How to Make Anything More Attractive

Hello again my friend,

I need to say, right off the bat, that I’m not talking about physical attractiveness, although having a more attractive personality can improve how physically attractive others find you. 

Instead I’m talking about the attractiveness of your message, offer or opportunity. 

If you remember back a few letters ago we were talking about behavior change and how making something easier or harder to do can increase or decrease the likelihood the behavior happens. 

Today I want to talk to you about the second behavior modifier. Attractiveness. 

The more attractive we make a behavior the more likely that behavior will occur. 

So let’s talk about how we make something more attractive.

Method 1 – Make it Salient

Salience is just a fancy world for noticeable or prominent. If something is salient, it’s right in front of you. 

If you walk through the grocery store the products at eye level are said to have salience and producers pay a premium to have their products placed on those shelves because the placement of the product has a significant impact on sales.

One of the easiest ways for you and I to make our communications more attractive would be to add personalization to our communications. 

I did this today in the email subject line of this letter.

Hearing or reading your name can have a major impact on our curiosity and how attractive we find the offer or behavior being presented. 

Perhaps the most famous example of this strategy was Coca-Cola’s use of names on the side of their cans and bottles.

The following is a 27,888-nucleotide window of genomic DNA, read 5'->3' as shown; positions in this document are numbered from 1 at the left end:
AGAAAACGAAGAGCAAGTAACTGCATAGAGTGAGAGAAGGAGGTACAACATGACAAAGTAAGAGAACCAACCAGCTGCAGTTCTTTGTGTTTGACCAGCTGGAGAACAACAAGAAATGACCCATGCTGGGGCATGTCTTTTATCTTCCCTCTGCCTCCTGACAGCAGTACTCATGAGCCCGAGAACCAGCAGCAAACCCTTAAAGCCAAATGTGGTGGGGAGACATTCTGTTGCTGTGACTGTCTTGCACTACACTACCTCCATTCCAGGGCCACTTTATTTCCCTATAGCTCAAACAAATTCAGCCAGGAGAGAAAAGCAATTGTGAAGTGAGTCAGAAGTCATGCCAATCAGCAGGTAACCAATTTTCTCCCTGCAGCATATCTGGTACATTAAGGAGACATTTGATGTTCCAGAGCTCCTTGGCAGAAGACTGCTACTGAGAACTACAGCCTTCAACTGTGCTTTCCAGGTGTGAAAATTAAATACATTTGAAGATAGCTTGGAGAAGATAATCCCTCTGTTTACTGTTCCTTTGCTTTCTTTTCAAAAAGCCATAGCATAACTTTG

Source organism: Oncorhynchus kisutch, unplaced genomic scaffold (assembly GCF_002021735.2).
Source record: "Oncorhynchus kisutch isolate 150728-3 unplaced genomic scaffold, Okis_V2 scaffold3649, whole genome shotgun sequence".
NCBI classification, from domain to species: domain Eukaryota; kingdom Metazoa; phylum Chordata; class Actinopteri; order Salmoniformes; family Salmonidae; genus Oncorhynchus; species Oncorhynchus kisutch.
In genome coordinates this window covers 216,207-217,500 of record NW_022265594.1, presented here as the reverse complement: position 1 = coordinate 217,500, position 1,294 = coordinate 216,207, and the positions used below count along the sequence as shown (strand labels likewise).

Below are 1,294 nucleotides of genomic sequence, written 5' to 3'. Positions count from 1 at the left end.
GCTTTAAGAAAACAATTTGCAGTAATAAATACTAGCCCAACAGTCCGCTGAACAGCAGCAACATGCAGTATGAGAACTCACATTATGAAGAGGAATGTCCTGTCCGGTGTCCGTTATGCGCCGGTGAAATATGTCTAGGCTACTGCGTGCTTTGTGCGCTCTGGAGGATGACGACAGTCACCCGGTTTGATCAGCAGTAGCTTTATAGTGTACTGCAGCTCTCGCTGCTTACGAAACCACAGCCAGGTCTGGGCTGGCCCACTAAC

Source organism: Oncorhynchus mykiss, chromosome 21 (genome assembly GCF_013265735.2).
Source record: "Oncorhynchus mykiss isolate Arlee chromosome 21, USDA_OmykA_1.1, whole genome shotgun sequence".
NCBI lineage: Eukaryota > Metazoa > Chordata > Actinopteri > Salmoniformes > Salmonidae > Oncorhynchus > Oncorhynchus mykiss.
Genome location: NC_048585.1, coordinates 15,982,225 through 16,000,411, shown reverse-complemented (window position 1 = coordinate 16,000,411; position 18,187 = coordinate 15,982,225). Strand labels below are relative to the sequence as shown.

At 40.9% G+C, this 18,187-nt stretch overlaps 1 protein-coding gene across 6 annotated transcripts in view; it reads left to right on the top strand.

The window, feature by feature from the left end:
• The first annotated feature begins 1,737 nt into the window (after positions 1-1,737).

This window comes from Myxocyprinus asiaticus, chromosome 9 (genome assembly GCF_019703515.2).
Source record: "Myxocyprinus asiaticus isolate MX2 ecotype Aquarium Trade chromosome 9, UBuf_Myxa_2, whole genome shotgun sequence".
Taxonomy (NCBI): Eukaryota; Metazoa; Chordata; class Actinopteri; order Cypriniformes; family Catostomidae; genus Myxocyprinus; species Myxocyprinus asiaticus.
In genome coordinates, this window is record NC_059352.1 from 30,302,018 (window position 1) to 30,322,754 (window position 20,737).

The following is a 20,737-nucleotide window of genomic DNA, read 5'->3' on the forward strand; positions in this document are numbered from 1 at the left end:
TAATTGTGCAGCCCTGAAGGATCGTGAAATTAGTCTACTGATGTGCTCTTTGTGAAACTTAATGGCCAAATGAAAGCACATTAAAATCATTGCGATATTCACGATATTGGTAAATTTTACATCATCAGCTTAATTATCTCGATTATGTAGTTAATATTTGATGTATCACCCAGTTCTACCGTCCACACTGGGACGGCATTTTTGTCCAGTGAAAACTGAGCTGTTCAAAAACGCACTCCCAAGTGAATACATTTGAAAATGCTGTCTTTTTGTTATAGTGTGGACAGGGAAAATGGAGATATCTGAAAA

Coca-Cola first tested the strategy in Australia. It resulted in 250 million extra bottles and cans sold in a single summer. 

I think it’s safe to say personalization works.

Method 2 – Offer Incentives (even if they don’t make sense)

In 1986 Sports Illustrated was desperate to increase subscribers. Sales were tanking and the company was grasping at straws.  

Then marketing director Martin Shampaine came across a phone that resembled a frog and he got a crazy idea. What if they created a phone that looked like a football? 

The rest is history

Between 1986 and 1991, what started as a gimmick ended up adding 1.6 million new subscribers to the magazine.

Incentives are powerful motivators even when they don’t make sense. Talking on the phone has nothing to do with reading a magazine. A phone doesn’t enhance the pleasure of reading the magazine nor does it improve the quality of the content. 

Yet almost 2 million people paid for a magazine they might otherwise never have purchased because it came with a novelty phone.

Method 3 – Don’t Forget to Scare Them

The last attractiveness activator we’ll look at today is scarcity. Organic scarcity is the best. That’s scarcity that exists due to limited supply and high demand.

But there are lots of ways to create scarcity in any product or service. The main three are PriceNumber and Time scarcity. 

Retailers utilize one or all of these scarcity triggers when they run a sale. 

“For 2 Days Only” 
“Save 40%!”
“Act now supplies are limited!”

All of these scarcity triggers increase desire and attractiveness. Each can be used to move someone to action. But be careful not to misuse it. 

Because it’s easy and works so well companies are prone to over use scarcity. They run constant sales, which is fine if you’re a discount clothing store or own a Kia dealership. 

But if you’re a luxury brand, running a sale, even a small one, can be destructive to the perception of your brand. 
Price discounting can signal a lack of interest. If you are already at the high end of your market the discount could cause your buyers to question your high prices.  

I’ve given you a lot to think about today. Which Attractiveness activator do you use most frequently? Is there one you learned about today that you don’t use often enough? Is there one I left out that you think is important?

Shoot me an email and tell me. 

Talk soon, 


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